Miklós Toldi

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Miklós Toldi
Bornc. 1320
Died(1390-11-22)November 22, 1390
Ispán of Gömör, Heves, Bihar, Szabolcs Counties
Statue of Toldi in Budapest, Hungary

Miklós Toldi (c. 1320 – November 22, 1390) was a Hungarian nobleman from Bihar County of the Kingdom of Hungary, who is remembered as a legendary strong hero in Hungarian folklore. Hungarian poet János Arany based his famous Toldi trilogy on his legend.


Toldi was long regarded as a fictional person as scant data survived to the present about his life. It has been shown from charters that Miklós Toldi and György Toldi were real persons in the age of kings Charles Robert and Louis the Great.[1] He is mentioned in 1354 as the alispán and várnagy of Pozsony County, in 1383 and 1385 as the főispán (English: count) of Szabolcs County. He took part in the campaigns of Louis the Great in Italy as a mercenary leader. In 1359, on request of the king, he brought two lion cubs from Firenze. He had to flee his home because he killed a soldier of his brother, György.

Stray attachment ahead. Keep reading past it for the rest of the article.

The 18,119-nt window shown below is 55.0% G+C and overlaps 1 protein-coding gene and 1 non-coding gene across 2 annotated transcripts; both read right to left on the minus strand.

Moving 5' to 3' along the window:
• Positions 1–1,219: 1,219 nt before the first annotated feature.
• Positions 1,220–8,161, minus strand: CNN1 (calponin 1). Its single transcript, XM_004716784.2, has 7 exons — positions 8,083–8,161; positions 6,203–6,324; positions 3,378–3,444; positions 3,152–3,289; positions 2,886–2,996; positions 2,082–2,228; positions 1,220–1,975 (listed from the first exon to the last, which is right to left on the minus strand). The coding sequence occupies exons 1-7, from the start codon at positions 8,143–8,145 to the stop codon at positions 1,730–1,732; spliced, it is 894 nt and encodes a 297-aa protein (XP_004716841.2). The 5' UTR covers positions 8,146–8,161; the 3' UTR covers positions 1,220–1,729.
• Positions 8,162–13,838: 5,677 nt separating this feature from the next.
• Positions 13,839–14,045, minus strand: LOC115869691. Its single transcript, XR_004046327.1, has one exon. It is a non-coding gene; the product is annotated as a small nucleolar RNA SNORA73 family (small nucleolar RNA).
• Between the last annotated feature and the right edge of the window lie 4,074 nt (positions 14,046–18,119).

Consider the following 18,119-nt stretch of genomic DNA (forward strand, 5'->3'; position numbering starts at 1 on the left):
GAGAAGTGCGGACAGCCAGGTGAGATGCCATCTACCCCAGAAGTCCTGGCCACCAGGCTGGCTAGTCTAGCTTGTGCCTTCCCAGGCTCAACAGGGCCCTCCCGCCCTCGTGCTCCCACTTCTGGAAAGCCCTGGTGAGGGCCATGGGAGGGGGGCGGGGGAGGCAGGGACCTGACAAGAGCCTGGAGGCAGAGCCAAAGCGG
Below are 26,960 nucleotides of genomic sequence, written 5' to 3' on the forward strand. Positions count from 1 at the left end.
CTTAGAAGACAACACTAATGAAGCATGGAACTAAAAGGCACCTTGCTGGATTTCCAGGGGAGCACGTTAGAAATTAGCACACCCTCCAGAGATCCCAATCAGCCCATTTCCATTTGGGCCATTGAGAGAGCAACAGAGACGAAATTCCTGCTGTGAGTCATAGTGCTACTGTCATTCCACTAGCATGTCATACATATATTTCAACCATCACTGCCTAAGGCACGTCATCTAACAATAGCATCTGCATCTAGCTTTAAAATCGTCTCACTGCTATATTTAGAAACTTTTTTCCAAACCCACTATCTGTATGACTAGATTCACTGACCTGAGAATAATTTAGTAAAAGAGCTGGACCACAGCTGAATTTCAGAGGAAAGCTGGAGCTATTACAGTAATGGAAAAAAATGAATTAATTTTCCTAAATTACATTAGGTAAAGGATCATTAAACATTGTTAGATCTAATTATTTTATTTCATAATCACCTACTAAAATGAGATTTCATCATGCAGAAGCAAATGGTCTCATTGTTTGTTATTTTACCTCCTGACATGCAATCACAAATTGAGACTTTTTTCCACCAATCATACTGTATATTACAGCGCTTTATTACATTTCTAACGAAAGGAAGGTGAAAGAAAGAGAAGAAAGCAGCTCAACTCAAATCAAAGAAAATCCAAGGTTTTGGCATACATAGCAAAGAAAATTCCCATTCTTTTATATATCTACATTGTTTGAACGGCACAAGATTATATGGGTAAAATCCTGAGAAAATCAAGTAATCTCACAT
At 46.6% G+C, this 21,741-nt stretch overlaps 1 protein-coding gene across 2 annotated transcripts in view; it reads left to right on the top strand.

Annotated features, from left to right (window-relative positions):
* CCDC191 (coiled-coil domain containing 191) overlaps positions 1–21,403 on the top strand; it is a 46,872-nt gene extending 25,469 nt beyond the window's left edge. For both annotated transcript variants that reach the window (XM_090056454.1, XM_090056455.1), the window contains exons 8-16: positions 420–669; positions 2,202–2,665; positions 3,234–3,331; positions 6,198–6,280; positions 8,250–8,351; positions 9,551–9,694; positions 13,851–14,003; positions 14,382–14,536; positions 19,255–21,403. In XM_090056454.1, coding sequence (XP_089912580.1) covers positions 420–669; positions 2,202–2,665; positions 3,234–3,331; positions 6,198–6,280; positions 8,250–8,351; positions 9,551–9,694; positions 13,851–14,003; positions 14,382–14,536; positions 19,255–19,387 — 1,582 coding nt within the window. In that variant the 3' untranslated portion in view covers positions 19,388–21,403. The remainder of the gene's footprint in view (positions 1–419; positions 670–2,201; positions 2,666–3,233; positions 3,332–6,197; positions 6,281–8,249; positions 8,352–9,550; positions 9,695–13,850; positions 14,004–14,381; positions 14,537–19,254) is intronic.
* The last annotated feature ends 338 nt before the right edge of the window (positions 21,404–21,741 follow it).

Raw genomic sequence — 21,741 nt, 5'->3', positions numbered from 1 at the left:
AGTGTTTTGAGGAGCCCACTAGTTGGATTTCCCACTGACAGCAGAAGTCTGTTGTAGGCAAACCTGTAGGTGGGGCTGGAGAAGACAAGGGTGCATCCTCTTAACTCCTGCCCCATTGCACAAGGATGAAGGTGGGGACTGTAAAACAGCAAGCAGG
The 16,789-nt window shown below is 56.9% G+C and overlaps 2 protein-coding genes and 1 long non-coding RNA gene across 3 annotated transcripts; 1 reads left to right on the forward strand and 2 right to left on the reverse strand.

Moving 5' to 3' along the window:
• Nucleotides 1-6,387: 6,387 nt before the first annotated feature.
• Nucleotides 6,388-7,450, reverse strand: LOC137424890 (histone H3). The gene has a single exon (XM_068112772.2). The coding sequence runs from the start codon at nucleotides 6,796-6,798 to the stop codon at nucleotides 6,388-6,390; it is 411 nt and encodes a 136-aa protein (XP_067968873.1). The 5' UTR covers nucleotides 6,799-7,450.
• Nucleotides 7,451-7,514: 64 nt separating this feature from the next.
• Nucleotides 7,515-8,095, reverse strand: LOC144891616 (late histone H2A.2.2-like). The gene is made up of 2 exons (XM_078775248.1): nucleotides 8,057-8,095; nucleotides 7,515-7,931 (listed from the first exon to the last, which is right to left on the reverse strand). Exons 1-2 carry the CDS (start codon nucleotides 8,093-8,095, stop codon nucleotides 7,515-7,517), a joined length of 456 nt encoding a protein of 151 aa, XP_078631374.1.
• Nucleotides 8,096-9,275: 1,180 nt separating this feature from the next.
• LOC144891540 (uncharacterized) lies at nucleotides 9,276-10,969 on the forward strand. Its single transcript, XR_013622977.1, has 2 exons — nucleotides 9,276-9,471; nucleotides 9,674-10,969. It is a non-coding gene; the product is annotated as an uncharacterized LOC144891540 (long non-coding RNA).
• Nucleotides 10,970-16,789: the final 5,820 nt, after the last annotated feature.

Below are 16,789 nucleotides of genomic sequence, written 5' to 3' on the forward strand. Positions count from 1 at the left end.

The earliest and most detailed source about him is Péter Ilosvai Selymes's Az híres nevezetes Toldi Miklósnak jeles cselekedeteiről és bajnokosodásáról való história (Story of the great deeds and braveries of the fabulous Miklós Toldi, Debrecen, 1574).

In folklore, Toldi has been remembered the longest in Nógrád and Bihar County and they emphasize his physical strength but place him to the age of King Matthias Corvinus, that is, a century later.

The most famous work about Miklós Toldi is the Toldi trilogy by János Arany. A motive for him to write about Toldi was that, according to the tradition, the Stumpy Tower (Csonka-torony) near his town of birth Nagyszalonta, had been owned by the Toldi family. Arany's trilogy was adapted into an animated film in the 1980s under the title Heroic Times.

The Toldi, a Hungarian light tank developed and used during World War II, was named after him.


  1. ^ Bertalan Korompay: Adalékok és jegyzetek a Toldi-mondához (Datas and notes for Toldi's legend)(Irod. tört. Közl., 1956)

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